Let peaches cool and slice into smaller pieces. Add to couscous along with tomatoes, cucumber and herbs. Toss to combine. Add cheese and toss gently to distribute. 

To make the dressing, add basil, oil, vinegar, shallot and mustard to a blender. Blend until smooth and only very small flecks of basil remain. Season, to taste, with salt and pepper. 

Dress salad right before serving or serve dressing on the side. You might have a little extra dressing. Keep leftovers in a sealed container in the fridge. I think think this salad is just as good a few days down the road, which I love. 




Roasted Cherry Milkshakes

It's milkshake time, guys! Well, technically it was milkshake time on Monday night while we were watching the Bachelorette, but now it's milkshake time for everyone. I wouldn't want you to feel left out. (But really, you can come watch the bachelorette too. The more the merrier.)

I have a special place in my heart for fruity milkshakes and malts. Way back at the first house I ever lived in, there was an ice cream place called Kiltie. It was and still is the greatest place to ever exist. It's a drive-in so you feel like you're getting ice cream in the '50s and they have a giant neon sign and checkered plastic lanterns. It's so great. And my favorite thing to get from Kiltie was always a banana malt. It was super creamy, fruity, malty, just everything good. 

Once we moved further away from the Kilite we switched our ice cream trips over to Culvers (another pride and joy of Wisconsin) and among the many things I love there, I went through a serious strawberry malt phase. Once again, the fruit with the creaminess of the ice cream was just so perfectly summery, I could not even handle it.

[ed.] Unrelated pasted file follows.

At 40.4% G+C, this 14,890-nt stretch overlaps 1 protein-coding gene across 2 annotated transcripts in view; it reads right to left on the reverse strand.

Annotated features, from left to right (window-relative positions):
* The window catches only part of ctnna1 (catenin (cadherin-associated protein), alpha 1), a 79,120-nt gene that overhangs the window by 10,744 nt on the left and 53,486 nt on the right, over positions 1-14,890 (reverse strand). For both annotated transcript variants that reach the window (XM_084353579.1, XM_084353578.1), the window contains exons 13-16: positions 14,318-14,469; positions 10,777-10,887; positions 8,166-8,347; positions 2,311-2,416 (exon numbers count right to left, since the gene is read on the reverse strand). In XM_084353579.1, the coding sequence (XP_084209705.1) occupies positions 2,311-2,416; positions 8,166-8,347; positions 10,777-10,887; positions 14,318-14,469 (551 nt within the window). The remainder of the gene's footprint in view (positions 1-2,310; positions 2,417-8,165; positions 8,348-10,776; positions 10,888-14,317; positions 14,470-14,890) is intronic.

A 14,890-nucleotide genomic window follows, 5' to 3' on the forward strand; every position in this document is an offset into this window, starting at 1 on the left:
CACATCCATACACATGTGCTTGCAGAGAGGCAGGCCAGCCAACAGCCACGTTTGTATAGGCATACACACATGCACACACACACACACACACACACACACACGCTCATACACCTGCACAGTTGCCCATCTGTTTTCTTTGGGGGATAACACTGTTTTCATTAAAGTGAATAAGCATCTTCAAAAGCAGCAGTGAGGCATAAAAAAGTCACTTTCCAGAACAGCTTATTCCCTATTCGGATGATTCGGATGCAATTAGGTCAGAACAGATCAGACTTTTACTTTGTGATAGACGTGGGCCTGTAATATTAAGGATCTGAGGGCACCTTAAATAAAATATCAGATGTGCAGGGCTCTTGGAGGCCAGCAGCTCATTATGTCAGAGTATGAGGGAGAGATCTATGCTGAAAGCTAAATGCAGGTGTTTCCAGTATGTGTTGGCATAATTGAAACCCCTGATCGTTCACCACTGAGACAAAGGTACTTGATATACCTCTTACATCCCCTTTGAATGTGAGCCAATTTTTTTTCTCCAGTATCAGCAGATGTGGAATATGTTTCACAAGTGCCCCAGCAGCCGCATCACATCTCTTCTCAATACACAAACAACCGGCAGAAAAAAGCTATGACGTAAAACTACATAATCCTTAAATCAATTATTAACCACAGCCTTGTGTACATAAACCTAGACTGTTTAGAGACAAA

If there was ever any question in my mind about whether I should have moved back to Wisconsin (there wasn't), the fact that I am ridiculously close to a Culvers and only 40 minutes away from my beloved Kilite, pretty much seals the deal. But that doesn't stop me from experimenting with some fruit filled ice cream concoctions right in my own kitchen every now and then. 


In case you couldn't tell, I am on a serious cherry bender lately. They are just so addicting this time of year. Perfectly red, sweet but a little tart, juicy and full of pits that I can spit all over the place. But if I am not eating cherries straight out of the bag, I love to roast them. It deepens their flavor by 1,000 and makes them super sweet. Perfect for all sorts of desserts. 

And I can think of no better way to let that cherry flavor shine than by blending it with a few scoops of creamy vanilla bean ice cream (get the kind with the vanilla flecks. You won't be sorry) and pouring it into a glass full of hot fudge. Super simple, super delicious and super summery. Now stop listening to me ramble, and go make these please! 

Roasted Cherry Milkshakes

Serves 2

| Ingredients

  • 2 cups pitted and sliced cherries
  • 1 tsp. sugar
  • 2-3 cups vanila bean ice cream (depending on how thick you like your shakes) 
  • 2 tbsp. milk
  • 1/4 cup hot fudge

| Instructions

  • Preheat oven to 425. Arrange sliced cherries in a single layer on a rimmed baking sheet lined with parchment paper. Sprinkle sugar over the cherries and toss quickly with your hands to make sure all the cherries are coated. 
  • Bake cherries 15-20 minutes until they are very soft and have released quite a bit of juice. Remove from the oven and let cool completely. 
  • In a blender, combine ice cream, cooled cherries and milk. Blend until smooth. If the shakes are too thick, add a splash more milk. If they are too thin, add another scoop of ice cream. Just your basic milkshake math.